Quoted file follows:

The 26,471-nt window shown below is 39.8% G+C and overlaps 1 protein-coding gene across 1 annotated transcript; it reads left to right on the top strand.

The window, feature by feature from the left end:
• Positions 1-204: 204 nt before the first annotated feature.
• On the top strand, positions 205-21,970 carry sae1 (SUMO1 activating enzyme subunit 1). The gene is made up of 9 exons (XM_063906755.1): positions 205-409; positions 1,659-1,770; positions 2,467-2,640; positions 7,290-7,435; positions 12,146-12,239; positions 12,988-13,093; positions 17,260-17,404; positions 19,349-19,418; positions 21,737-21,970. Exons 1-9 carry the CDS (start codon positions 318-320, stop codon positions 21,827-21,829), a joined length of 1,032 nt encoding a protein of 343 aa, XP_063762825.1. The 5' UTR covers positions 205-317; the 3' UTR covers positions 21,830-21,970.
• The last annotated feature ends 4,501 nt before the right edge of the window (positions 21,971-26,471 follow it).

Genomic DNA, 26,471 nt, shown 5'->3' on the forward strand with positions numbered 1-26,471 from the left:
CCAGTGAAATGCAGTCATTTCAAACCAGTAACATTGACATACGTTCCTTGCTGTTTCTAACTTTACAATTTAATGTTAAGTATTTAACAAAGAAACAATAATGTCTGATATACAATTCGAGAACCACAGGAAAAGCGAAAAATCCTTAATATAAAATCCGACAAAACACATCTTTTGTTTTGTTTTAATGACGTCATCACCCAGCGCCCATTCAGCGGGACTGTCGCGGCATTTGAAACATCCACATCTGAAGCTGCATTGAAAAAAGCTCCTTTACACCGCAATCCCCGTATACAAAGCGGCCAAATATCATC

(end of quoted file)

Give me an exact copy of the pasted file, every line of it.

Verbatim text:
The 26,471-nt window shown below is 39.8% G+C and overlaps 1 protein-coding gene across 1 annotated transcript; it reads left to right on the top strand.

The window, feature by feature from the left end:
• Positions 1-204: 204 nt before the first annotated feature.
• On the top strand, positions 205-21,970 carry sae1 (SUMO1 activating enzyme subunit 1). The gene is made up of 9 exons (XM_063906755.1): positions 205-409; positions 1,659-1,770; positions 2,467-2,640; positions 7,290-7,435; positions 12,146-12,239; positions 12,988-13,093; positions 17,260-17,404; positions 19,349-19,418; positions 21,737-21,970. Exons 1-9 carry the CDS (start codon positions 318-320, stop codon positions 21,827-21,829), a joined length of 1,032 nt encoding a protein of 343 aa, XP_063762825.1. The 5' UTR covers positions 205-317; the 3' UTR covers positions 21,830-21,970.
• The last annotated feature ends 4,501 nt before the right edge of the window (positions 21,971-26,471 follow it).

Genomic DNA, 26,471 nt, shown 5'->3' on the forward strand with positions numbered 1-26,471 from the left:
CCAGTGAAATGCAGTCATTTCAAACCAGTAACATTGACATACGTTCCTTGCTGTTTCTAACTTTACAATTTAATGTTAAGTATTTAACAAAGAAACAATAATGTCTGATATACAATTCGAGAACCACAGGAAAAGCGAAAAATCCTTAATATAAAATCCGACAAAACACATCTTTTGTTTTGTTTTAATGACGTCATCACCCAGCGCCCATTCAGCGGGACTGTCGCGGCATTTGAAACATCCACATCTGAAGCTGCATTGAAAAAAGCTCCTTTACACCGCAATCCCCGTATACAAAGCGGCCAAATATCATC